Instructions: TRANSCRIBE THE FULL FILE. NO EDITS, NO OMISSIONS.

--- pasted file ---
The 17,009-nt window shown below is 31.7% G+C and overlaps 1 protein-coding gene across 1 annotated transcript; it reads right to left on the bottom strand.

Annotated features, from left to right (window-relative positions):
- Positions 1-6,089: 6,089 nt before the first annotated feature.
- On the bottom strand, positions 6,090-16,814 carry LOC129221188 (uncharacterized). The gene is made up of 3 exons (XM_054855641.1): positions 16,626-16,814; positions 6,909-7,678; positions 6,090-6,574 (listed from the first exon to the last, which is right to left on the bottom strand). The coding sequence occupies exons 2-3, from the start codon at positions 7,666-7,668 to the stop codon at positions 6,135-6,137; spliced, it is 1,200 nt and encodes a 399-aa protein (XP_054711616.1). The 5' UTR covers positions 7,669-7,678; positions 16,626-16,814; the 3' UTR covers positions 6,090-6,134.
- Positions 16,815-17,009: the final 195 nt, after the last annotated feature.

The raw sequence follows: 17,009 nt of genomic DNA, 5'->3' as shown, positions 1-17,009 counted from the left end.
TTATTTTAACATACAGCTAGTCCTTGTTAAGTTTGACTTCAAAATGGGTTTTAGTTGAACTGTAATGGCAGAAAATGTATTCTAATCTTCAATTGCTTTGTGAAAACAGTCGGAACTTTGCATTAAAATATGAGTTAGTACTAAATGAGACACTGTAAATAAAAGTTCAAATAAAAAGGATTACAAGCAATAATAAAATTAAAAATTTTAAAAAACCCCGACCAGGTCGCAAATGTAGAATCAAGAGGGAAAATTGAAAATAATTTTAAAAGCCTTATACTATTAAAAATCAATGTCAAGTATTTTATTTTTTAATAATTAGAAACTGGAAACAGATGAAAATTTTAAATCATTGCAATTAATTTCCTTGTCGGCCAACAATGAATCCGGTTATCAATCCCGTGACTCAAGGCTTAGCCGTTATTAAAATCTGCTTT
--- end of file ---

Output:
The 17,009-nt window shown below is 31.7% G+C and overlaps 1 protein-coding gene across 1 annotated transcript; it reads right to left on the bottom strand.

Annotated features, from left to right (window-relative positions):
- Positions 1-6,089: 6,089 nt before the first annotated feature.
- On the bottom strand, positions 6,090-16,814 carry LOC129221188 (uncharacterized). The gene is made up of 3 exons (XM_054855641.1): positions 16,626-16,814; positions 6,909-7,678; positions 6,090-6,574 (listed from the first exon to the last, which is right to left on the bottom strand). The coding sequence occupies exons 2-3, from the start codon at positions 7,666-7,668 to the stop codon at positions 6,135-6,137; spliced, it is 1,200 nt and encodes a 399-aa protein (XP_054711616.1). The 5' UTR covers positions 7,669-7,678; positions 16,626-16,814; the 3' UTR covers positions 6,090-6,134.
- Positions 16,815-17,009: the final 195 nt, after the last annotated feature.

The raw sequence follows: 17,009 nt of genomic DNA, 5'->3' as shown, positions 1-17,009 counted from the left end.
TTATTTTAACATACAGCTAGTCCTTGTTAAGTTTGACTTCAAAATGGGTTTTAGTTGAACTGTAATGGCAGAAAATGTATTCTAATCTTCAATTGCTTTGTGAAAACAGTCGGAACTTTGCATTAAAATATGAGTTAGTACTAAATGAGACACTGTAAATAAAAGTTCAAATAAAAAGGATTACAAGCAATAATAAAATTAAAAATTTTAAAAAACCCCGACCAGGTCGCAAATGTAGAATCAAGAGGGAAAATTGAAAATAATTTTAAAAGCCTTATACTATTAAAAATCAATGTCAAGTATTTTATTTTTTAATAATTAGAAACTGGAAACAGATGAAAATTTTAAATCATTGCAATTAATTTCCTTGTCGGCCAACAATGAATCCGGTTATCAATCCCGTGACTCAAGGCTTAGCCGTTATTAAAATCTGCTTT